When will Muhyiddin strike? Or will he?


The nation needs a leader who not only wants the job, but who also deserves it and can perform, not someone who just happened to get it

Scott Ng, FMT

The bell tolls for Najib Razak, and Malaysians can feel it. There has been a sort of steady momentum building up to this moment. The Wall Street Journal seems to have produced the smoking gun that our opposition tried in vain for years to find – that one thing that could finally knock Najib off his perch.

It has not been an easy road for those who have attempted by various means to bring the Prime Minister down. A few have been jailed, others beaten, many have been left disheartened as Najib slowly lumbered on his way, flicking off the attacks like so many flies at his dinner table. The tide changed when former prime minister Mahathir Mohamad picked up the burden of the fractured opposition, and the wheels began to turn inexorably towards Najib’s downfall.

Still, it is not a foregone conclusion that Najib will be made to leave office over the allegations made by the Wall Street Journal. Our Prime Minister is nothing if not recalcitrant, and he will not go down without a fight. However, in this time of Najib’s greatest trial lies an opportunity for the one who may supplant Najib to assume control of the Barisan Nasional administration in Putrajaya before it collapses under the weight of his failures.

Muhyiddin Yassin must know that the time to strike is near, if it has not already come. His apparent reluctance to be involved in the process of removing Najib has been theorised as a ploy to make it seem like his hands are clean when he finally takes over. But surely he knows he must strike while the iron is hot.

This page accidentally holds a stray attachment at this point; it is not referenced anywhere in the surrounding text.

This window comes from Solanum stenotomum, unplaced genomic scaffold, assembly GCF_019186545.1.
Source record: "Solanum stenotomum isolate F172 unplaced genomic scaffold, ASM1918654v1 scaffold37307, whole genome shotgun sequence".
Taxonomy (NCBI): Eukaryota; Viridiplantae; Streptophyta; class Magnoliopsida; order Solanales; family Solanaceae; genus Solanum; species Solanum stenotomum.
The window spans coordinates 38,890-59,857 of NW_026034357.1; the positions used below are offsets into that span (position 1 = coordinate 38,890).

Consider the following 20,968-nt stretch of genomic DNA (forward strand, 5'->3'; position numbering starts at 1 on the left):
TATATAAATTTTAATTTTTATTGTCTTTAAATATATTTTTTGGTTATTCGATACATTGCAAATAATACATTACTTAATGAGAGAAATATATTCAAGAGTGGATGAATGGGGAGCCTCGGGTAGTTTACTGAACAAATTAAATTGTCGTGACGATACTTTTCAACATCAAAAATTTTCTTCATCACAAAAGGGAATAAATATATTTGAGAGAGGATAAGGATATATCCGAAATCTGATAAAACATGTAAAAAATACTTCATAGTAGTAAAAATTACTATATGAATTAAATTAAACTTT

But observers, analysts and pundits seem divided over whether Muhyiddin has the required qualifications. Those in favour of him are, perhaps, of the traditional Umno mindset. They see no good reason to break away from what Mahathir has termed “succession according to hierarachy”. Some among this group also see a plus in the modest way he carries himself, in contrast to Najib’s flamboyance.

However, those who have their doubts about Muhyiddin’s qualifications argue that the rakyat are looking for a strong, resolute, capable leader of integrity and a strong moral character to step in. Indeed, our new CEO will need to have those traits if he is to tackle the buffet of problems that Najib will leave him, and Muhyiddin has yet to convince the rakyat he is the man for the job. All we’ve heard from him so far are a few tentative statements that could serve as a prelude to a confrontation – nothing particularly awe inspiring, just worth a raised eyebrow or two.

One pundit has said Muhyiddin is perfectly happy making it seem as if the job of Prime Minister fell into his lap by accident. However, that is not the kind of Prime Minister we need right now. We don’t want someone who just happens to get the job, but someone who wants the job, deserves the job, and can do the work. If Muhyiddin thinks that being wishy-washy is going to convince anyone, he has another thing coming.

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